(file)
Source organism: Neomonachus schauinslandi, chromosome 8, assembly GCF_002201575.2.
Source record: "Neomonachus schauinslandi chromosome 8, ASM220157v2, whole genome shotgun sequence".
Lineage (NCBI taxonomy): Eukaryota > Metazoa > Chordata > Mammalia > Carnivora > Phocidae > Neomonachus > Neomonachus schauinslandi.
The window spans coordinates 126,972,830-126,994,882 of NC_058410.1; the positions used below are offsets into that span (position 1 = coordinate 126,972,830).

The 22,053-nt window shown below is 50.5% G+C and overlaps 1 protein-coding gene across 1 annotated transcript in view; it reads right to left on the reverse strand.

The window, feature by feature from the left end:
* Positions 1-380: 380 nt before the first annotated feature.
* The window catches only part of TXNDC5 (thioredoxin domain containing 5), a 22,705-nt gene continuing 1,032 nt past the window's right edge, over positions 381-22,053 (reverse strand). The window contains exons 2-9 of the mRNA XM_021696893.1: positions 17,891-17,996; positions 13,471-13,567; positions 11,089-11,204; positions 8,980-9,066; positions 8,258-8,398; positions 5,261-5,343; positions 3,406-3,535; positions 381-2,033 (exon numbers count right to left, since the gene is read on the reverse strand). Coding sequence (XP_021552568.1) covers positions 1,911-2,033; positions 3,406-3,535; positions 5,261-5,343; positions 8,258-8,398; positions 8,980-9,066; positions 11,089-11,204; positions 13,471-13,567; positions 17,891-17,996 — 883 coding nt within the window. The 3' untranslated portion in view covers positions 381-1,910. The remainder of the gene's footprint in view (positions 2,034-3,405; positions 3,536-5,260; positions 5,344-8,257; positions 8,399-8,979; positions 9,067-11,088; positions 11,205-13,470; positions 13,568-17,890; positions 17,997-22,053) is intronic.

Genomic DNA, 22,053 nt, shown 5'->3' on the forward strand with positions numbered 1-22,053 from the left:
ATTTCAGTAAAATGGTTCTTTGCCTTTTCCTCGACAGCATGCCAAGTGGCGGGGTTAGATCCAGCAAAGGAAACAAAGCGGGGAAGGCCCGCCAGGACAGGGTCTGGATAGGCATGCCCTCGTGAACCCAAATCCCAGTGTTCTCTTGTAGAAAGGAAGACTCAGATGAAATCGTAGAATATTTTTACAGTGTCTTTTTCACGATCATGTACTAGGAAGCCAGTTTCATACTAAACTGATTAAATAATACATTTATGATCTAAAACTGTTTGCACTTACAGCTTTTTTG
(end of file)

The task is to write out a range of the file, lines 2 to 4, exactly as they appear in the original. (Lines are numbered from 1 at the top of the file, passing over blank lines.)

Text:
Source record: "Neomonachus schauinslandi chromosome 8, ASM220157v2, whole genome shotgun sequence".
Lineage (NCBI taxonomy): Eukaryota > Metazoa > Chordata > Mammalia > Carnivora > Phocidae > Neomonachus > Neomonachus schauinslandi.
The window spans coordinates 126,972,830-126,994,882 of NC_058410.1; the positions used below are offsets into that span (position 1 = coordinate 126,972,830).